Last week I posted about some horticultural disasters I witnessed in the Czech Republic. This week the chamber of horrors is little closer to home; virtually in my back yard to be specific. Our property backs up to US 127, the main North-South through route in our area. It’s a limited access highway with a posted speed of 70 mph, which means an average speed of 82.7 mph. It also means the road is regularly salted whenever it snows during the winter. As a result, some plants along the highway really take a beating, sometimes with some interesting results.
On Friday I received an email from Susan Gruber, our Undergraduate Advisor, who also commutes on US 127. “Hey Bert, Have you seen the pear trees on the east side of NB 127 just south of the Round Lake Road (and Price Rd) exits? Street side fried, shows up great with flowers on the other side. Also same trees planted at the same time doing great by the ramps, farther from the road, slower traffic, some up on the berms etc. Make great GP fodder, but I didn’t have a decent camera or the guts to pull over and do phone photos in rush hour.”
Unaffected pears upslope and away from salt exposure
Indeed I had seen the trees. As Susan noted, the sides of the trees facing the highway were fried, the opposite sides were in full bloom. I got a few photos over the weekend but the effect was a little less striking than earlier in the week when the trees had blooms but hadn’t begun the leaf out.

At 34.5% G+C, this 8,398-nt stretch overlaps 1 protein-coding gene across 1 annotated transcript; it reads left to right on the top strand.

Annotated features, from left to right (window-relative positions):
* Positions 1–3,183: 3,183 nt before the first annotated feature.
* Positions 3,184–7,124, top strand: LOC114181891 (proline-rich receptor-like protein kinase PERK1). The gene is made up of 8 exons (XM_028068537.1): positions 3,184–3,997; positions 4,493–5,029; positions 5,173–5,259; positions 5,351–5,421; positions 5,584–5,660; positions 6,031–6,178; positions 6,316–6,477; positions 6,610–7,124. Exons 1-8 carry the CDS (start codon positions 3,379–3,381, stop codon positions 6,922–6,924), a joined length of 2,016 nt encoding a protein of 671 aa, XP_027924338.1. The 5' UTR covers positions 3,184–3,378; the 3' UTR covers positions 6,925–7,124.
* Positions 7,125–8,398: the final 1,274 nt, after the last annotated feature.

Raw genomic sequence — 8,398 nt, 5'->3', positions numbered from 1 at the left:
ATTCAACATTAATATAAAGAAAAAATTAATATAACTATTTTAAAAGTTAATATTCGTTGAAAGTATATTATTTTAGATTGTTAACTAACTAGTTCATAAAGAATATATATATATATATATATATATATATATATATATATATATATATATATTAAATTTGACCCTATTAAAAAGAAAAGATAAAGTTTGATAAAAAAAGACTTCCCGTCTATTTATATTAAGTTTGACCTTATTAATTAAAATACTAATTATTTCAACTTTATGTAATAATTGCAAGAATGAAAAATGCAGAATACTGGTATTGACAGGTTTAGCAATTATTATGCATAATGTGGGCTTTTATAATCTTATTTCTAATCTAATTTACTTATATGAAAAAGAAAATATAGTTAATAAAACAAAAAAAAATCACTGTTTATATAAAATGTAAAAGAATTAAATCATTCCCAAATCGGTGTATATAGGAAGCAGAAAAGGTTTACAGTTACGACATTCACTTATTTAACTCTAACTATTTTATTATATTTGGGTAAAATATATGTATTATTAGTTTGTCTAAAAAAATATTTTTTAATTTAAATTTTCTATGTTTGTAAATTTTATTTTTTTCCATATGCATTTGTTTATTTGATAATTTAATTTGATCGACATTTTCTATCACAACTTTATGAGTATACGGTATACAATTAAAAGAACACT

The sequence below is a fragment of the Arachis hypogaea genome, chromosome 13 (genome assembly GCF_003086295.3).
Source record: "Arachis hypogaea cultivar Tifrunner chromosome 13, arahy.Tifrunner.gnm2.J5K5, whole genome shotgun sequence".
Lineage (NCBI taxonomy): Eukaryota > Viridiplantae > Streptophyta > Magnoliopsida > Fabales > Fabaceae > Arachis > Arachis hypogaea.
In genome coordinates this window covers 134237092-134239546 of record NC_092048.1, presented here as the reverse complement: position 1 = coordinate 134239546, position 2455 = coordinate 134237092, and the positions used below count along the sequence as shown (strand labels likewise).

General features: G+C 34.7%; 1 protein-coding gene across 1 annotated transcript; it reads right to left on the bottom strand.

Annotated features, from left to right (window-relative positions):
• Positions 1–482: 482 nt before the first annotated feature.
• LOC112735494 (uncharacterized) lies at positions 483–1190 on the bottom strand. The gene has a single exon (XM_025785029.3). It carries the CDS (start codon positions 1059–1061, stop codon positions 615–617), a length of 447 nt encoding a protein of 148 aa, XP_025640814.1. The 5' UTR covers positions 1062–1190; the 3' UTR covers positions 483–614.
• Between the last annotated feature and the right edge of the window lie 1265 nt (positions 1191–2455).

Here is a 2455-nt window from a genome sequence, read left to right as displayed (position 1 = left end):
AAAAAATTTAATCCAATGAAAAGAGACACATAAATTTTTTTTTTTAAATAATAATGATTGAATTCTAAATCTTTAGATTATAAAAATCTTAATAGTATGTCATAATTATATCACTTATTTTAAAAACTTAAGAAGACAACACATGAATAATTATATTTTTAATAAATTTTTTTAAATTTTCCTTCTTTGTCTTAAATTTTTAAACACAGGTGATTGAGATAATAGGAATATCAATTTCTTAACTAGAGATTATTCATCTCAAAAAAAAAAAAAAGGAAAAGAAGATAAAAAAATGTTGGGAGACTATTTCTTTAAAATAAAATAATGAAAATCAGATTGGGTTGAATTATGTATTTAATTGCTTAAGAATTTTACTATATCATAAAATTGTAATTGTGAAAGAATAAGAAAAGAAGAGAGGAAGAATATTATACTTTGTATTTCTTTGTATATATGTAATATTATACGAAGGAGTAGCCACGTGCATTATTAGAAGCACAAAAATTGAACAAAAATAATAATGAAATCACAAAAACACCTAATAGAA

Pear trees in the line of fire
The planting illustrates a classic example of wrong tree-wrong place. Interestingly there are several crabapples that were installed as part of the same planting project that seem to be doing well. Selecting trees for exposure to deicing salt is a dicey proposition since, like this example, most of our information is anecdotal. Where the effects of deicing salt on plants have been systematically examined, the studies may focus on only soil exposure or only aerial deposition; whereas trees in the real world get it with both barrels.
Eastern white pine after one winter at a rest area along I-96 east of Lansing. An ideal proving ground for salt tolerant plants.
Ironically a colleague of mine in our department and I put together a proposal several years ago for our state Department of Transportation (MDOT) to identify salt tolerant plants for roadside plantings. Our plan was to install a series of replicated plantings of perennials (trees, shrubs, herbaceous perennials) at highway rest areas throughout the state. We would then correlate plant performance with degree salt exposure and identify plants that could survive, grow and maintain their aesthetic value under the highest salt loads. Initial discussions were positive until the proposal worked its way up the chain of command. Finally it was determined – I am not making this up – that MDOT could not participate in a project on indentifying plants that were tolerant of deicing salts because that means they would have to admit that salt was causing a problem. OK; just don’t tell the trees on US 127…
In our studies we rate plants on a scale of 1 (alive) to 5 (dead). These are class 4 (wish they were dead…)